Low blood sugar with symptoms such as shaking, sweating, rapid heartbeat, changes in your vision, hunger, headache, or changes in your mood. Your risk of low blood sugar is higher if you do not eat enough, drink alcohol, or take other medicines to lower your blood sugar.

  • Who should not take this medication?

    Do not take Glucovance if you are allergic to it or any of its ingredients.

    Do not take Glucovance if you have kidney problems, or are going to receive an injection of dye or contrast agents for an x-ray procedure.

  • What should I tell my healthcare provider before I take the first dose of this medication?

    Tell your healthcare provider about all prescription, over-the-counter, and herbal medications you are taking before beginning treatment with Glucovance. Also, talk to your healthcare provider about your complete medical history, especially if you have a condition known as glucose-6-phosphate dehydrogenase (G6PD) deficiency; kidney, liver, or heart problems; drink alcohol frequently; or if you are pregnant, plan to become pregnant, or are breastfeeding.

  • What is the usual dosage?

    The information below is based on the dosage guidelines your healthcare provider uses. Depending on your condition and medical history, your healthcare provider may prescribe a different regimen. Do not change the dosage or stop taking your medication without your healthcare provider's approval.

    Adults: Your healthcare provider will prescribe the appropriate dose for you based on your previous diabetes medication, and may adjust your dose as needed, until the desired effect is achieved.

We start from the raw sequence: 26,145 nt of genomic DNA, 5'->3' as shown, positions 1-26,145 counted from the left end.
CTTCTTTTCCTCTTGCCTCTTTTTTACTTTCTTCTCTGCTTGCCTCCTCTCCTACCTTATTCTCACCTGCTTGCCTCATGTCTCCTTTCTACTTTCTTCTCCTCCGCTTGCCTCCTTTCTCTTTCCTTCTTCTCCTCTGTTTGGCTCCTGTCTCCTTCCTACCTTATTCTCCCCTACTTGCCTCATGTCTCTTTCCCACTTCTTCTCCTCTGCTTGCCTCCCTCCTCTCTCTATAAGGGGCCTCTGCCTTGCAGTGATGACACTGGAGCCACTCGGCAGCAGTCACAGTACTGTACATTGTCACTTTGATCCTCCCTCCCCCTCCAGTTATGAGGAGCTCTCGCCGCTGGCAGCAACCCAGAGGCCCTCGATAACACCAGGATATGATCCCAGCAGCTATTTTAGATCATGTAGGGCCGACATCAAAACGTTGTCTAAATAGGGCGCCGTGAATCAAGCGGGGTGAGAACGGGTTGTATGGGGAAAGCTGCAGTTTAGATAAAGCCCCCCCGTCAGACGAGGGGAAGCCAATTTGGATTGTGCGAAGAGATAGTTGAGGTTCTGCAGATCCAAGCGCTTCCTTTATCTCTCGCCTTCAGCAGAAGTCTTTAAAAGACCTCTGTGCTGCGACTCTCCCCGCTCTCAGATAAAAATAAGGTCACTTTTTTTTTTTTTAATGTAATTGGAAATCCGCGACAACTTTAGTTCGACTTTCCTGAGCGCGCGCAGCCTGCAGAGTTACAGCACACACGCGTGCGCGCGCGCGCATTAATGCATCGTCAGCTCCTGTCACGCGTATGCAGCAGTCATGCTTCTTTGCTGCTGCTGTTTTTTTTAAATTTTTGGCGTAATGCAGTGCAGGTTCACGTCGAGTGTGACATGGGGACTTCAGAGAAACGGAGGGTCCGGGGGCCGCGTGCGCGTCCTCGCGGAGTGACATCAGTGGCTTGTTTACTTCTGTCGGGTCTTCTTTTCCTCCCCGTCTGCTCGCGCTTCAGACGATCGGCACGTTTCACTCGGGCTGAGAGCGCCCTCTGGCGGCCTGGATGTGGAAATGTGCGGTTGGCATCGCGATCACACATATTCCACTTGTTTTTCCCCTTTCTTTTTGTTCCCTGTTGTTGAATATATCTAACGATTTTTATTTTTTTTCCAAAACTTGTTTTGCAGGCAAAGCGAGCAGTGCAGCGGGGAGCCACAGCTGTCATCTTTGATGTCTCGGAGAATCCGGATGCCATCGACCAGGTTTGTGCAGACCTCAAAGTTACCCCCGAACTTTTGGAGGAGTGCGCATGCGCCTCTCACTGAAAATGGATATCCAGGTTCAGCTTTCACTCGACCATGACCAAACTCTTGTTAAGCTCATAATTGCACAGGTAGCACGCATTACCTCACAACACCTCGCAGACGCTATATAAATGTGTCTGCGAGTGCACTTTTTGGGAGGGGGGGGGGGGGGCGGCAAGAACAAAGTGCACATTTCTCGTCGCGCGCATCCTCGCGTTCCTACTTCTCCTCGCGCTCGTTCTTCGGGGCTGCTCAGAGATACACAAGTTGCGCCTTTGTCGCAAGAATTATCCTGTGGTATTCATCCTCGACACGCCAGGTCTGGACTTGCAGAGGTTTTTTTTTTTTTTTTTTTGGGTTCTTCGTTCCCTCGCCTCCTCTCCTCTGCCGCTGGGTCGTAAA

• How should I take this medication?

    Take Glucovance exactly as prescribed by your healthcare provider. Do not change your dose or stop taking Glucovance without first talking to your healthcare provider.

    Take Glucovance with meals to lower your chance of having an upset stomach.

    While you are taking Glucovance, stay on your diet and exercise program, and check your blood sugar regularly as directed by your healthcare provider.

  • What should I avoid while taking this medication?

    Do not drink excessive amounts of alcohol while taking Glucovance. Alcohol can increase your chance of developing lactic acidosis.

  • What are the possible food and drug interactions associated with this medication?

    If Glucovance is taken with certain other drugs, the effects of either could be increased, decreased, or altered. Glucovance may interact with numerous medications. Therefore, it is very important that you tell your healthcare provider about any other medications you are taking.

  • May I receive this medication if I am pregnant or breastfeeding?

    The effects of Glucovance during pregnancy and breastfeeding are unknown. Do not breastfeed while you are taking Glucovance. Tell your healthcare provider immediately if you are pregnant, plan to become pregnant, or are breastfeeding.

  • What should I do if I miss a dose of this medication?

    If you miss a dose of Glucovance, take it as soon as you remember. However, if it is almost time for your next dose, skip the one you missed and return to your regular dosing schedule. Do not take two doses at once.

  • How should I store this medication?

    Store at room temperature.

Meet the Pharmacists

I'm Shereen A. Gharbia, PharmD. Welcome to PDR Health!